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Well, interesting comments and I know Ed well and trust his judgement. Also have seen that Harrah drove cars on a regular basis, and he had minimal limits on expenditures (oh, gosh, wish that was me!). I can understand a "brush it off and shoot paint" mentality on museum cars, and am sure that numerous people have been taken in by the phrase "museum quality". That means. Static. Museum. Doesn't. Run. and so forth....

I think that, and this is pure guessing, there were times when one of the restoration guys said "Hey, Bill, need new transmission gears for this 1910 Whatsit [remember, worth maybe $3000 back then], can we spend $4000 [1970's money] or just let it ride?"............and rich guys don't stay rich making poor decisions....

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The restoration notes written by Ralph Dunwoodie on our Compound are quite impressive and show a lot of attention was paid to accuracy, if not quality. Still, it appears to have been a top-notch job.

I should add that, unlike many museums, we drive all but our most fragile cars. There's a shaky video of the Compound

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I remember the compound well....... it never ran too much when it was in Ct. but it sure was interesting! I am glad you drive your cars, otherwise we may as well collect rocks. Thanks for the video. Ed

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With all due respect to the AACA, a wonderful car club, and all the people who do excellent restorations, buying an AACA national award car doesn't guarantee mechanical excellence, either. A car can be cosmetically perfect and still have issues that weren't addressed during the restoration, from worn out suspension to instruments not operational, similar to a "museum quality" restoration being discussed.

I would think, from a Harrah business viewpoint, that he may have requested quality restorations on some cars he knew he'd use, and "museum quality" on others.

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I wish I'd taken pictures, had the pleasure to be in the Harrah's parts warehouse (attached to the museum) about 1984. Parts? I don't think there's ever been a larger collection of antique car parts anywhere in the world, in one place at one time. I walked in one door, walking between a hundred or so complete engines, in crates. Then, take a left through an opening, and look back....a wall of wire mesh, with brass lights and brass horns from one end to the other...30 feet high and at least 100 feet long...then, warehouse racks of parts...I was looking for 1907 Franklin parts, there were two or three rows (by row, imagine pallet racks, three high at least and each 100+ feet long) JUST for Franklins...when I asked about hubcaps, we went to one side of warehouse, with a section of wooden drawers...hundreds of them...and you open the drawers and the hubcaps arranged by make and year....I realize that some reading this might scoff and say I'm dreaming, but this was an incredible collection of parts....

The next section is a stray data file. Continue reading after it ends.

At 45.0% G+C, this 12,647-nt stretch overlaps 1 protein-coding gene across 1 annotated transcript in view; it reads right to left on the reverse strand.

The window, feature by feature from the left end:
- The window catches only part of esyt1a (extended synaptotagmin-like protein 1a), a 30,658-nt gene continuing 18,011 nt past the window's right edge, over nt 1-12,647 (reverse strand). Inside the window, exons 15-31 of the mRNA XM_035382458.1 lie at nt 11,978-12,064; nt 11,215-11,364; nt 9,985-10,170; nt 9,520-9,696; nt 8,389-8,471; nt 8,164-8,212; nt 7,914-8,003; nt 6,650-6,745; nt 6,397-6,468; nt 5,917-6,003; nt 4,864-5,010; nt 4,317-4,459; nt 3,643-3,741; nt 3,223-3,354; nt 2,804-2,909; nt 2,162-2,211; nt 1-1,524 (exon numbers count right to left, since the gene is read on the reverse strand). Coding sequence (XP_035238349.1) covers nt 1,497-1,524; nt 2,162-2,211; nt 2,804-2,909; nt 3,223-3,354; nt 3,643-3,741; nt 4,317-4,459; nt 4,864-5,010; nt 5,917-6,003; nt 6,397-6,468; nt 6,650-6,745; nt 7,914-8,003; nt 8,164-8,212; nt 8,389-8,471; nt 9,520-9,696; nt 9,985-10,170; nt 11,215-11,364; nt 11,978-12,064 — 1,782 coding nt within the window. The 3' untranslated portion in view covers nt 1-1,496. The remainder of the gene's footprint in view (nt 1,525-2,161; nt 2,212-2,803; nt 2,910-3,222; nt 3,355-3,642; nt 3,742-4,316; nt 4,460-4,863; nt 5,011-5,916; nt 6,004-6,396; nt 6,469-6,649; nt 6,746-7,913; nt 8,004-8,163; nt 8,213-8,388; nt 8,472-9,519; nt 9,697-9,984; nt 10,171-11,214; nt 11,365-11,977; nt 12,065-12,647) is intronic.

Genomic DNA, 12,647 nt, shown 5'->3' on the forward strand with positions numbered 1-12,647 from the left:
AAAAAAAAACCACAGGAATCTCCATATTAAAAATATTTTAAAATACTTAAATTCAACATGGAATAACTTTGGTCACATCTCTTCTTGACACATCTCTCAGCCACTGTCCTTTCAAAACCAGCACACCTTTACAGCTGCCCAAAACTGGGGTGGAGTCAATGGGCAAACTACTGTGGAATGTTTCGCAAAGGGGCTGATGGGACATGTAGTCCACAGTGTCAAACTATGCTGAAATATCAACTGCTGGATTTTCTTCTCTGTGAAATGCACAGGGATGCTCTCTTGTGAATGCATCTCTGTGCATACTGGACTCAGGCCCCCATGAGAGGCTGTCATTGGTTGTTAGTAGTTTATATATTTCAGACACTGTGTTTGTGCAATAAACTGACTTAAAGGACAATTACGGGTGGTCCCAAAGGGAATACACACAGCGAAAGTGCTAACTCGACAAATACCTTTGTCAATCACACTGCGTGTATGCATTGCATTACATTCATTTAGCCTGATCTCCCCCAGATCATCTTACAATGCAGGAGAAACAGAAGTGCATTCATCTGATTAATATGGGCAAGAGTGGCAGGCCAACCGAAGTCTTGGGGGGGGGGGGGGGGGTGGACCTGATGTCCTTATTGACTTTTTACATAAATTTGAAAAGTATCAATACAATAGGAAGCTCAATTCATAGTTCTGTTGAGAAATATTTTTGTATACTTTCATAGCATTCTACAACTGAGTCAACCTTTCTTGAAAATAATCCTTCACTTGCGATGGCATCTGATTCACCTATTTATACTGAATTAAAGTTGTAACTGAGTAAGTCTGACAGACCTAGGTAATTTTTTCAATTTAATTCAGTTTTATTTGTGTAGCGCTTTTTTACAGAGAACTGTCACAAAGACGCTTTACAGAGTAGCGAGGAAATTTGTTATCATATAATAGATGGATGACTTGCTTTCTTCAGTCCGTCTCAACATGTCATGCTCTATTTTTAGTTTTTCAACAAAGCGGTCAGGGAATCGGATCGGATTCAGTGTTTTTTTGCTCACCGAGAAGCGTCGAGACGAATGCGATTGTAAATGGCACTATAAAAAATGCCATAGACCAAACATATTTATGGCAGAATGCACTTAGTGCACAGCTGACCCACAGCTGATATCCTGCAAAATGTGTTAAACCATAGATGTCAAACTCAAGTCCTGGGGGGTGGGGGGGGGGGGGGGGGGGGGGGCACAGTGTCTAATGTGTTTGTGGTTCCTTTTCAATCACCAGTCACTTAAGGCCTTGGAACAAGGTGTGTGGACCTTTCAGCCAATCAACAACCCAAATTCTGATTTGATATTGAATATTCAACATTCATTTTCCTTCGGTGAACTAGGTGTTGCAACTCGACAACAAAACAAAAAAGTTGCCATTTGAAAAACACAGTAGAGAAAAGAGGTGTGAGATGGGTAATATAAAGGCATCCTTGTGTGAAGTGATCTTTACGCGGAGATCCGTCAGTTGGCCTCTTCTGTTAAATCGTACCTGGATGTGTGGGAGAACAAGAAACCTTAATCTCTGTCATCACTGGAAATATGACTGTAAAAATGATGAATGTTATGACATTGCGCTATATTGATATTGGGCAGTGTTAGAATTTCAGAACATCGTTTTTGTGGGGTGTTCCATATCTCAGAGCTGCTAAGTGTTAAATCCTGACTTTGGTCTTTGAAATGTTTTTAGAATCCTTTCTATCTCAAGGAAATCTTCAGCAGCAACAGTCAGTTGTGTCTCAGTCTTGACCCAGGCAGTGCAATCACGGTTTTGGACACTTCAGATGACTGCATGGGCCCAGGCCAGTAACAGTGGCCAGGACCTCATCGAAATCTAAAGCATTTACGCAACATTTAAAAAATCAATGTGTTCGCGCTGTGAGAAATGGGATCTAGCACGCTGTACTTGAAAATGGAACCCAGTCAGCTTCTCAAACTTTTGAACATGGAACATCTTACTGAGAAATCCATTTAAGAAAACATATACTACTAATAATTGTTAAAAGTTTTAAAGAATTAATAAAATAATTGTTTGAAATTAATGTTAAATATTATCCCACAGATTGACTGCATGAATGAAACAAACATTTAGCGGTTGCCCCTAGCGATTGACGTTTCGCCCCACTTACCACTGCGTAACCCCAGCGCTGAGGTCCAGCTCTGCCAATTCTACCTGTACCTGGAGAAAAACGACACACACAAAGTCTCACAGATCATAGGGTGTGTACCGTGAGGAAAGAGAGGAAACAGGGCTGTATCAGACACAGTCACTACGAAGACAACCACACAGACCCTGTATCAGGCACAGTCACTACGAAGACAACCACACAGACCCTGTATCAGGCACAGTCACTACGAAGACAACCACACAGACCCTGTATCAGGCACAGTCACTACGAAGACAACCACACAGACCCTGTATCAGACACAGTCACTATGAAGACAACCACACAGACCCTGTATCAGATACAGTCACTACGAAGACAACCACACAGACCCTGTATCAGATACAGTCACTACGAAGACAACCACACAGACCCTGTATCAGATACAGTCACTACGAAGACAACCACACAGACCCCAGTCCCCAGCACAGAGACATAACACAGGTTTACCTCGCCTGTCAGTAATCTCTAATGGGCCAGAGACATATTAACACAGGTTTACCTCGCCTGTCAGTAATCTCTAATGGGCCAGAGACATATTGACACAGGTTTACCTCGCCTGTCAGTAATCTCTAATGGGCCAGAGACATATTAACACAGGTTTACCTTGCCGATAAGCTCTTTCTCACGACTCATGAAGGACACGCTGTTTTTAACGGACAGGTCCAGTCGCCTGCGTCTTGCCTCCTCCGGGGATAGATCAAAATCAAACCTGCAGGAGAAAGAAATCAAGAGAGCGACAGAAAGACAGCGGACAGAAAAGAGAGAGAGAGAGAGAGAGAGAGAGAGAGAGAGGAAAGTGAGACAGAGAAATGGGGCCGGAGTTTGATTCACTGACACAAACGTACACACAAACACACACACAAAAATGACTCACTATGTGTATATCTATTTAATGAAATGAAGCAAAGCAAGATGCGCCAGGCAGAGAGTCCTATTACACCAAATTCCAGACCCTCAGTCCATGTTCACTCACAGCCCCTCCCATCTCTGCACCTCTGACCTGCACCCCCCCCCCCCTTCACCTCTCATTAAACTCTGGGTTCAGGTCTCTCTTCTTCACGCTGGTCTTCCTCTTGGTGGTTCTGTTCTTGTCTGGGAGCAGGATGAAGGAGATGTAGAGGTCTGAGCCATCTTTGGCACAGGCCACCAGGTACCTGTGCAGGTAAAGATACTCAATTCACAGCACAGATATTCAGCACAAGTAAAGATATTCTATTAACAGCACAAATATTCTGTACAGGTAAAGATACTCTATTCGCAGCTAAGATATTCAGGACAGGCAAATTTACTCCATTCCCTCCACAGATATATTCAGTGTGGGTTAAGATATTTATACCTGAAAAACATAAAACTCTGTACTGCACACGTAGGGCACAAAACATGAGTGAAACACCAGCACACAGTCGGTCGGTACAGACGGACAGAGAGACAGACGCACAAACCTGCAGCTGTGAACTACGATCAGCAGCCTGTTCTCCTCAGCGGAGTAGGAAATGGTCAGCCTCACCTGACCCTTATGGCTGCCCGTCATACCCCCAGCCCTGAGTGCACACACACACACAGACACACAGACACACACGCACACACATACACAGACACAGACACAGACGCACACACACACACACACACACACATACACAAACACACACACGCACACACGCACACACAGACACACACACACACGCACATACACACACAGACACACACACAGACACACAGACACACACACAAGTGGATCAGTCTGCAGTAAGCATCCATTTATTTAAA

In thinking about it, a man of Bill Harrah's resources may not have cut corners....but one doesn't know what the staff and workers might do to keep things moving...not a criticism, but he couldn't possibly have overseen every acquisition and restoration...he had people "out there" buying cars....

One can throw money at it now, and put together a fine collection, but there'll never be another Harrah...

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I'd stop and visit every time we went to reno to visit family. My favorites were an Auburn Boat Tail roadster and a 33 Lincoln Limosine with a hand built body. The Lincoln didn't have a V-12, there was a V-16 under the hood and it was partially opened from the drivers side. What a beautiful job of restoration and also the daily upkeep. Some of the collection is still in Reno at another location. Another one that caught my eye was a Stanley Steamer and it would be operated for some special occasions.

Normbc9

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Remember the Truck Load of extra parts Harrah's would have at the Hershey Flea Market? Wish I'd taken photos! I think it was Motor Trend that would do really nice features on restored cars in the Harrah collection, great photos, and history of the cars, well worth collecting today. Bob

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Keep in mind the last Harrah restoration was well over 30 years ago now and the majority were done at least 40 years ago. How the vehicles and/or their restorations have been cared for, modified, and "improved" by other "restorers" during the last 30 years could be a bigger contributor to "shoddy" workmanship than what was originally done by Harrahs. Also, Harrah purchased a lot of already restored vehicles and I know for a fact many of these have been marketed in later years as Harrah restorations. Harrah had different degrees of restoration quality based on what the collection intended to do with the vehicles, so not all were treated equal.

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I'd stop and visit every time we went to reno to visit family. My favorites were an Auburn Boat Tail roadster and a 33 Lincoln Limosine with a hand built body. The Lincoln didn't have a V-12, there was a V-16 under the hood and it was partially opened from the drivers side.